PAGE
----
Blackmail Review

Irrfan Khan is far from being essentially the same in “Blackmail.” His intentionally blank expressions and deadpan kind of tone is suitably changed in the film in keeping with his generally harangued character. (photo provided)

T-Series Films and Ramesh Deo Productions present “Blackmail”

Produced by: Bhushan Kumar, Krishan Kumar, Abhinay Deo, Apurba Sengupta

Directed by: Abhinay Deo

Written by: Parveez Sheikh & Pradhuman Singh Mall

Music: Amit Trivedi & Badshah

Starring: Irrfan Khan, Kirti Kulhari, Arunoday Singh, Divya Dutta, Pradhuman Singh Mall, Anuja Sathe, Omi Vaidya, Gajraj Rao, Anuja Anil Sathe, Abhijit Chavan, Nav Ratan Singh Rathore, Vibha Chibbar, Pravina Deshpande, Rajesh Khatri, Anjali Ujawane, Manohar Teli, Atul Kale, Ankush Deshmukh, Suresh Yadav, Sahebdas Manikpuri, Sharad Jadhav, Mayur Kachave, Neelima Azim

Sp. Appearance: Urmila Matonkar

Dark comedies should be dark but also comedies. That’s the definition, right? They need to be about stories with certain elements that are consistently funny for the audience but are singularly unfunny for the characters. And “Blackmail” is supposed to be one, right?

Well, then, we wonder why things get a little too overdone in the second half. There is a shade too much of (needless) bloodshed (in such films, a little bit is permissible to maintain the tenor), and the crispness of the first half also goes for a toss. Another victim in most of the second half is subtlety: the wonderful add-on virtue of this film right from the beginning, like when the hero enters the car park in his office building, there is a luxury SUV in front of him, he opens his automobile with his remote key, and drives away in a plain and small car parked invisibly next to it!

“Blackmail” revolves around middle-class Dev Kaushal (Irrfan Khan) and his loveless and mechanical marriage to Reena (Kirti Kulhari), so much so that he stays late by himself in his office. A colleague, Anand (Prdhuman Singh Mall), goads him into giving due attention to his wife by once surprising her early with flowers (orchids, he intonates, using the “ch” sound as in childing!). Dev decides to obey him (you have to watch how he manages the flowers!). But in his home, Reena is in bed with a man (Arunoday Singh), something he sees through a crack in the door!

After fantasizing that he kills him or her, a distraught Dev follows him when he leaves, finds out that his name is Ranjit Arora, and that he too is in a marriage of convenience with a politician’s daughter Dolly Verma (Divya Dutta) who treats him along with her parents (Neelima Azim and Nav Ratan Singh Rathore) akin to a mentally-backward dog! It turns out Reena and Ranjit were to marry but did not due to some issues that we do not want to reveal here. But Dev never gets to knows that.

The next day, when Dev’s boss (Omi Vaidya) refuses him a raise due to constraints, he finally decides to blackmail Ranjit. Ranjit has no money and suggests that Reena ask Dev, who himself is struggling with his loans and installments. Reena, pretending that her invalid father needs tests, does ask Dev, who even gives her money.

The blackmail game gets murkier as Ranjit and Reena get desperate, for the shrewd parasite Ranjit also begins to blackmail Reena, and also asks his wife Dolly for money to start a business. Dev confides in Anand, and the latter, when inebriated, confesses this to new office employee Prabha (Anuja Anil Sathe) who he wants to take to bed! And Prabha is no paragon: she starts blackmailing Dev as well. Prabha is “murdered” and the police arrest Anand on Dev’s statement. The game progresses as Ranjit finally employs shady private eye Chawla (Gajraj Rao) to identify the blackmailer, who does not bother about anything other than his profit!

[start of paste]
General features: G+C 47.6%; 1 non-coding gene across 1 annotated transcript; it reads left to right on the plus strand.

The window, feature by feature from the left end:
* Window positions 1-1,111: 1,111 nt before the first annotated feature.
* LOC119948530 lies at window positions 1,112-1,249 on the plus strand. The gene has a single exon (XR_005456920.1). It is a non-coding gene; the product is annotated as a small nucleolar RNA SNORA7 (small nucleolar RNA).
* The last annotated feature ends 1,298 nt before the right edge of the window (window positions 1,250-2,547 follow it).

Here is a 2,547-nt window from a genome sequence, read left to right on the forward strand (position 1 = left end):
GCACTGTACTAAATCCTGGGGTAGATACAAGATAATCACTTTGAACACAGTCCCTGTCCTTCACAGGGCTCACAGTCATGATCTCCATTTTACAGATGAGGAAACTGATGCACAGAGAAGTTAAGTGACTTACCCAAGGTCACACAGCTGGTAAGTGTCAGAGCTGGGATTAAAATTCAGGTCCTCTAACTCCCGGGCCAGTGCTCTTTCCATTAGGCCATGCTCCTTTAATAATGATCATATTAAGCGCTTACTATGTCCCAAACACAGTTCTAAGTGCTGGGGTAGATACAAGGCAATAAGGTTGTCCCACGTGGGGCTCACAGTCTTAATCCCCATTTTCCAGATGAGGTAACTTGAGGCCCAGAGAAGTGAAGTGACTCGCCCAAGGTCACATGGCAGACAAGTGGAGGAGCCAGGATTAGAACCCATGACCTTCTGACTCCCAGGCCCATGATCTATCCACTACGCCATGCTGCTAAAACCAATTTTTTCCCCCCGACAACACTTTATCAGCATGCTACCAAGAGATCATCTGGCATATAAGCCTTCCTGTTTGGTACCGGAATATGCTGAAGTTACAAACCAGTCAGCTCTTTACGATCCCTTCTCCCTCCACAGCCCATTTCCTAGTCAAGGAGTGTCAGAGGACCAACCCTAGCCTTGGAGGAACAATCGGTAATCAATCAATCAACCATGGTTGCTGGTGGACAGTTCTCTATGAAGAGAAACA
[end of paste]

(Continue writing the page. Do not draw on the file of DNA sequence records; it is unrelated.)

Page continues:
As we said before, all this could have been classic dark humor had it not been for a stretched second half and needless bloodshed, that too of largely innocent people. How Dev exposes her paramour’s deceitful ways to his wife Reena and her remorse is interesting, but what Dev does, in the end, makes little logic or sense. Also, there is a wee bit too much of coarseness in the office that specializes in making toilet paper: the humor is not always the right kind to match the rest of the film’s tone, and is only mildly funny on occasion.

Parveez Sheikh’s plot is interesting but a shade too convoluted, but Mall’s lines are often hilarious and witty. Technically, the film is also sound, the dark camerawork (Jay Oza) embellishing the mood. Mikey MacCleary’s background score is interesting enough, but the songs are greatly loud and intrusive, and “Bewafa Beauty” must rank among Urmila Matondkar’s worst item numbers. Lyrically, however, most of the songs do seem to be penned well,

Deo directs with a chutzpah that pales before his delightful “Delhi Belly” (or is that the usual Aamir Khan Syndrome so common among his directors?) and with a stylized swag that is far ahead of his debut directorial “Game.” Despite the flaws we talk about above, the film is a whacky ride when on and time passes in a fun way except in the last 20 minutes – the movie could have been whipped into shape as a 120-minute caper instead of being at 139.

For a change, Irrfan Khan is far from being essentially the same. His intentionally blank expressions and deadpan kind of tone is suitably changed here in keeping with his generally harangued character. Arunoday Singh and Divya Dutta steal the show with their effortless work, Singh dwarfing Dutta in the final analysis. Kulhari has nothing much to do, while Pradhuman Singh and Omi Vaidya overdo their bit, especially Vaidya who keeps showing his limitations. Anuja Anil Sathe is a delight, and Gajraj Rao and Vibha Chibber are fun too as the slimy detective and the gun dealer.

Rating: ***1/2 (Almost)

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